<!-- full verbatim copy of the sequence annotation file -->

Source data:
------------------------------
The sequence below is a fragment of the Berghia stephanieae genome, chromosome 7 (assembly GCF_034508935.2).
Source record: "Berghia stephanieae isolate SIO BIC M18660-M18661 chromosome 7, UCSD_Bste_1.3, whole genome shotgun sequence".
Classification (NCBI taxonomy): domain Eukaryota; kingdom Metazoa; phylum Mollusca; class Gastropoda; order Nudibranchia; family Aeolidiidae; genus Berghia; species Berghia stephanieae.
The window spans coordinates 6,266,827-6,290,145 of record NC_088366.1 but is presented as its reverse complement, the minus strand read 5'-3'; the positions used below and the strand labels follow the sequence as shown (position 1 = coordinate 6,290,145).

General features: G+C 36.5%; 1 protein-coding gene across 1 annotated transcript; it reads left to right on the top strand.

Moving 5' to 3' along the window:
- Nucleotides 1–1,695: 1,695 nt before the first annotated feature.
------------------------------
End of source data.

The sequence below is a fragment of the Berghia stephanieae genome, chromosome 7 (assembly GCF_034508935.2).
Source record: "Berghia stephanieae isolate SIO BIC M18660-M18661 chromosome 7, UCSD_Bste_1.3, whole genome shotgun sequence".
Classification (NCBI taxonomy): domain Eukaryota; kingdom Metazoa; phylum Mollusca; class Gastropoda; order Nudibranchia; family Aeolidiidae; genus Berghia; species Berghia stephanieae.
The window spans coordinates 6,266,827-6,290,145 of record NC_088366.1 but is presented as its reverse complement, the minus strand read 5'-3'; the positions used below and the strand labels follow the sequence as shown (position 1 = coordinate 6,290,145).

General features: G+C 36.5%; 1 protein-coding gene across 1 annotated transcript; it reads left to right on the top strand.

Moving 5' to 3' along the window:
- Nucleotides 1–1,695: 1,695 nt before the first annotated feature.